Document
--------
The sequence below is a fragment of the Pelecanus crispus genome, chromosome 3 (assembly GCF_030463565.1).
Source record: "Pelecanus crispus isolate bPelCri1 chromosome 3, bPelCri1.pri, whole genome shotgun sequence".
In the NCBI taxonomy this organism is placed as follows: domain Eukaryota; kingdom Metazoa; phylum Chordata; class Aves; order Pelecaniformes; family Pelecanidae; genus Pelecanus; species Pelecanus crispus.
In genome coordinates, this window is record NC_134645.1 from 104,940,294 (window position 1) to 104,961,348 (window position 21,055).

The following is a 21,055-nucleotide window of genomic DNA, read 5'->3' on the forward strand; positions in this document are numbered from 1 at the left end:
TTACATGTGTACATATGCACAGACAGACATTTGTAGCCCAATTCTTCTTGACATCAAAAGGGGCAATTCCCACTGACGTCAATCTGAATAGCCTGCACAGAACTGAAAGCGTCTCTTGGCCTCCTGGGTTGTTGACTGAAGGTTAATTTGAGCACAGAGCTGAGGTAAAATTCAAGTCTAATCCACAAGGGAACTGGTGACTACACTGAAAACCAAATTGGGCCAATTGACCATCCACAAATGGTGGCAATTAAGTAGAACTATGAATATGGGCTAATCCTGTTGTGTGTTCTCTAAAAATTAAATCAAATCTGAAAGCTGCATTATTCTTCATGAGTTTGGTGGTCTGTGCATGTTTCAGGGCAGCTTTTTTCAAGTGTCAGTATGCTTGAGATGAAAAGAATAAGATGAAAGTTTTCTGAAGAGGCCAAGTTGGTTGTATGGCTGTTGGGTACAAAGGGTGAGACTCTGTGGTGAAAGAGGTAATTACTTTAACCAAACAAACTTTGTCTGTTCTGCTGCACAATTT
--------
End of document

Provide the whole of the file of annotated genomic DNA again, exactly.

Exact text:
The sequence below is a fragment of the Pelecanus crispus genome, chromosome 3 (assembly GCF_030463565.1).
Source record: "Pelecanus crispus isolate bPelCri1 chromosome 3, bPelCri1.pri, whole genome shotgun sequence".
In the NCBI taxonomy this organism is placed as follows: domain Eukaryota; kingdom Metazoa; phylum Chordata; class Aves; order Pelecaniformes; family Pelecanidae; genus Pelecanus; species Pelecanus crispus.
In genome coordinates, this window is record NC_134645.1 from 104,940,294 (window position 1) to 104,961,348 (window position 21,055).

The following is a 21,055-nucleotide window of genomic DNA, read 5'->3' on the forward strand; positions in this document are numbered from 1 at the left end:
TTACATGTGTACATATGCACAGACAGACATTTGTAGCCCAATTCTTCTTGACATCAAAAGGGGCAATTCCCACTGACGTCAATCTGAATAGCCTGCACAGAACTGAAAGCGTCTCTTGGCCTCCTGGGTTGTTGACTGAAGGTTAATTTGAGCACAGAGCTGAGGTAAAATTCAAGTCTAATCCACAAGGGAACTGGTGACTACACTGAAAACCAAATTGGGCCAATTGACCATCCACAAATGGTGGCAATTAAGTAGAACTATGAATATGGGCTAATCCTGTTGTGTGTTCTCTAAAAATTAAATCAAATCTGAAAGCTGCATTATTCTTCATGAGTTTGGTGGTCTGTGCATGTTTCAGGGCAGCTTTTTTCAAGTGTCAGTATGCTTGAGATGAAAAGAATAAGATGAAAGTTTTCTGAAGAGGCCAAGTTGGTTGTATGGCTGTTGGGTACAAAGGGTGAGACTCTGTGGTGAAAGAGGTAATTACTTTAACCAAACAAACTTTGTCTGTTCTGCTGCACAATTT